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Professionals in the Construction Industry – Do I Need to Deduct CIS?

20 October 2022
Christie Inns
Property Owners, Building & Construction, Accounting & Compliance, Estate Planning / IHT, Property Investors & Developers

If you carry out any sort of building works on a property and engage labour you have to be wary of the rules under the construction industry scheme where tax has to be potentially stopped on the labour element of the service provided.

This is a major pitfall in the construction industry which we have previously covered in two blogs:

Warning! Doing works on a property? You might need to operate a Construction Industry (CIS) scheme.

Construction Industry Pitfall Number 4: All About The Tax

But what about professionals such  as architects and surveyors – they’re exempt aren’t they? As with a lot of areas in tax, the answer to this question is –  “Usually, but not always! ”

The Construction Industry Scheme (CIS) is generally regarded as being only applicable to the likes of builders and developers, no doubt because the name alludes to it. However in practice it is much wider in scope that you may think and can, in certain circumstances, encompass the work of ‘professionals’ like surveyors, architects and consultants.

As a recap, any person or company engaging a subcontractor within a contract that relates to ‘construction operations’ must operate as a contractor under the CIS Scheme and deduct tax from their subcontractors to pay over to HMRC. The basic deduction is 20% tax; however it could be 30% if the subcontractor has not registered as a CIS subcontractor, or 0% if the subcontractor is registered for gross payment status.

‘Construction operations’ is vague and a more in-depth list of what is included and what isn’t can be found in the HMRC Manual CISR14000, however we will focus on when ‘construction operations’ do indeed involve the work of a ‘professional’.

The CIS legislation excludes the following from CIS: “the professional work of architects or surveyors, or of consultants in building, engineering, interior or exterior decoration or the laying-out of landscape” – you may be paying an architect and think, ‘great – this doesn’t apply to me’, but care has to be taken as there are, helpfully, exclusions to this exclusion!

Firstly, for CIS not to apply to the works of, say, architects or surveyors, they have to be operating in their normal professional discipline. This is to say that when an architect or surveyor goes beyond their usual duties and perhaps takes a more project management role in the construction project, then the exclusion no longer applies to them and CIS must be deducted on all payments to them.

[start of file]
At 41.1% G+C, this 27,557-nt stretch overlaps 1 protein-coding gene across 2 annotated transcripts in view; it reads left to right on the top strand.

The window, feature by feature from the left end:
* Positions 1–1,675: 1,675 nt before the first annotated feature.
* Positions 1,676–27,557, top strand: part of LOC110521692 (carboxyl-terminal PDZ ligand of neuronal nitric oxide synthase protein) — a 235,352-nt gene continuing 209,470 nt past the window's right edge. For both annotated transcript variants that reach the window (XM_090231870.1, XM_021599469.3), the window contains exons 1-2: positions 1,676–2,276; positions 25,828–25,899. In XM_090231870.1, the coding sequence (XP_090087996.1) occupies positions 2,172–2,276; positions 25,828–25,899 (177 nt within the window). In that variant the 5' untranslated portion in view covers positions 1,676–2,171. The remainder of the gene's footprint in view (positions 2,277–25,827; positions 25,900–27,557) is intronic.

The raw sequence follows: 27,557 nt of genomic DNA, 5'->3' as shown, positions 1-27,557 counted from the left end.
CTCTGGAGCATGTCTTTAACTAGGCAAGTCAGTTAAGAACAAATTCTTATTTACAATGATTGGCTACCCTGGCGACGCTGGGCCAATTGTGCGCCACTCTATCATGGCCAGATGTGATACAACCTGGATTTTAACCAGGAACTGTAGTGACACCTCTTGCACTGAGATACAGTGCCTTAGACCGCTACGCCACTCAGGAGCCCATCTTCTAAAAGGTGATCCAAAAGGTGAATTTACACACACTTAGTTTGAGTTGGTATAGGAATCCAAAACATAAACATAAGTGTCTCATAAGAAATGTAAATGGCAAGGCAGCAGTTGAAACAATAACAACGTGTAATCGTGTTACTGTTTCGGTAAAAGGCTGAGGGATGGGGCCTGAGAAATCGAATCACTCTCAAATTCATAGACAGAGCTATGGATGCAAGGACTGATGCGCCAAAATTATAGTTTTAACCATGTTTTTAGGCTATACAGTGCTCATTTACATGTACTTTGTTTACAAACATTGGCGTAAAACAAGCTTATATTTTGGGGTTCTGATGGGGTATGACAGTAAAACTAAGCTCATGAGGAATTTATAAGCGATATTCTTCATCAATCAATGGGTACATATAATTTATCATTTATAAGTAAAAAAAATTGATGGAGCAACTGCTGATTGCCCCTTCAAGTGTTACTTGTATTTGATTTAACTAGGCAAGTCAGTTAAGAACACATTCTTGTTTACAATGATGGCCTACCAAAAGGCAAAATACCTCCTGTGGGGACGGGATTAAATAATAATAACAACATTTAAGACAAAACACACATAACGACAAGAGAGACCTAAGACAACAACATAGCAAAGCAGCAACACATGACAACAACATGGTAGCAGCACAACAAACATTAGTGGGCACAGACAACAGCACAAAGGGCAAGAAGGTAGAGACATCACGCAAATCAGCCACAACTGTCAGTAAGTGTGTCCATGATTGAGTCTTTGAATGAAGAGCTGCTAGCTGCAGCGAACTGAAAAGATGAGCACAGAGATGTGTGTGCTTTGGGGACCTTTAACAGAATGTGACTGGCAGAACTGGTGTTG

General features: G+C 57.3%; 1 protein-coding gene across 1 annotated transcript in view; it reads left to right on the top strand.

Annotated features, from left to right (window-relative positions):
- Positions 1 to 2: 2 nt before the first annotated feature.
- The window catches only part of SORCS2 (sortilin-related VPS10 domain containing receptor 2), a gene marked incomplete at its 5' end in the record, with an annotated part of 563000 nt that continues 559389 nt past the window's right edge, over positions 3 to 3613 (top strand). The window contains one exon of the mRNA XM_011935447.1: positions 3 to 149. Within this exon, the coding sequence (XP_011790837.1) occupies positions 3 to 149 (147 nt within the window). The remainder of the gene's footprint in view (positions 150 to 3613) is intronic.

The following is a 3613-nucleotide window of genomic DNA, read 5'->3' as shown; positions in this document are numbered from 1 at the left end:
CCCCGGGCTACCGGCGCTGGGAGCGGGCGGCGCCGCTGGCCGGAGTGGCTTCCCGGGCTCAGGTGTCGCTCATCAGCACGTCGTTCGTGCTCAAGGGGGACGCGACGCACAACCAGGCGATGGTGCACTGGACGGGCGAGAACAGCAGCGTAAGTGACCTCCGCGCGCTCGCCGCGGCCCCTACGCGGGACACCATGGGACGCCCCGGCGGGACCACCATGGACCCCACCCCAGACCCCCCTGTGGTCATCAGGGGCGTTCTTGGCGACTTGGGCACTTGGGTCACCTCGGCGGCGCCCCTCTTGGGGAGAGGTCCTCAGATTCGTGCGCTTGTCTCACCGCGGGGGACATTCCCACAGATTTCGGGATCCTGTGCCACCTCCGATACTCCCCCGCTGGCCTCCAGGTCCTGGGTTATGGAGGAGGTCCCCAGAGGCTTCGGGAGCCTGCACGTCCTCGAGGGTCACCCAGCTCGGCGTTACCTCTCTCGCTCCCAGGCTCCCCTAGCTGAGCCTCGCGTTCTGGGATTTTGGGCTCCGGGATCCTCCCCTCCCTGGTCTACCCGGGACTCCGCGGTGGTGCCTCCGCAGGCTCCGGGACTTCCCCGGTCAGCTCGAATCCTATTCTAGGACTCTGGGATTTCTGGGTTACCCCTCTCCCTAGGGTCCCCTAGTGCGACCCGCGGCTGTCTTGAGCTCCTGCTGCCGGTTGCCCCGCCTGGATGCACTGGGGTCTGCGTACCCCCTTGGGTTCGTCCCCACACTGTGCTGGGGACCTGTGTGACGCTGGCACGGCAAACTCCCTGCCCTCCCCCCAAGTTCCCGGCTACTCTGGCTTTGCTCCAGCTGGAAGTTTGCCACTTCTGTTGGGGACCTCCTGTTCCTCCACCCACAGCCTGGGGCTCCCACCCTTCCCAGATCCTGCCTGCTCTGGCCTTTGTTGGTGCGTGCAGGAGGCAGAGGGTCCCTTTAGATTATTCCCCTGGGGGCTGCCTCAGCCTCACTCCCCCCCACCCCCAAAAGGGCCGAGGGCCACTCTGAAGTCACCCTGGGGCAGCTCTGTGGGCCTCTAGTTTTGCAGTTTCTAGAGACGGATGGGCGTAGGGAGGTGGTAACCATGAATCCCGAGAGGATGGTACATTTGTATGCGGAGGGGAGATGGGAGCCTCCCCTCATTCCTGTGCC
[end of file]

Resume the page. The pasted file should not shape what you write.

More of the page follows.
Secondly, the work that the ‘professional’ is carrying out must be purely consultative and not executive in nature. Simply put, they must only advise or assess. When their work starts becoming more involved in that they have an active management role in the construction process, they fall under the charge of CIS.

Let’s look at some examples…

ABC Construction Ltd engages a professional consultant, Mr Smith, to advise on the building regulations on an ongoing development project.

Mr. Smith comes along and inspects the work, draws up a report on his findings, gives this to ABC Construction Ltd and his work is done – he is acting in a purely consultative position, and so he is excluded from CIS.

But what if Mr Smith was to draw up his report and find significant issues that need addressing? In this example ABC Construction Ltd asks him to manage the rectification of these issues and Mr Smith proceeds to engage and instruct others to complete the works on behalf of ABC Construction Ltd. In this case, Mr Smith is acting in an executive position for ABC Construction Ltd, as he is answerable to them for the works of others. The work he is carrying out falls within the CIS Scheme, and ABC Construction Ltd must deduct CIS on payments made to Mr. Smith.

What happens if you engage a consultant and they clearly fall under CIS but they dispute your finding? To find out see our blog about what to do if your contractor disputes your decision.

As is often the case with tax things are not always as they at first seem. Construction is an area full of anomalies so getting the right advice is crucial. At Friend & Grant we specialize in building and construction and property investment and development.  If you need help and advice on CIS why not contact us and speak to one of our expert team. If you are already a client of Friend & Grant and have a query about CIS please speak to your account manager.

The content in this blog is correct as at 20 October 2022 See terms and conditions.

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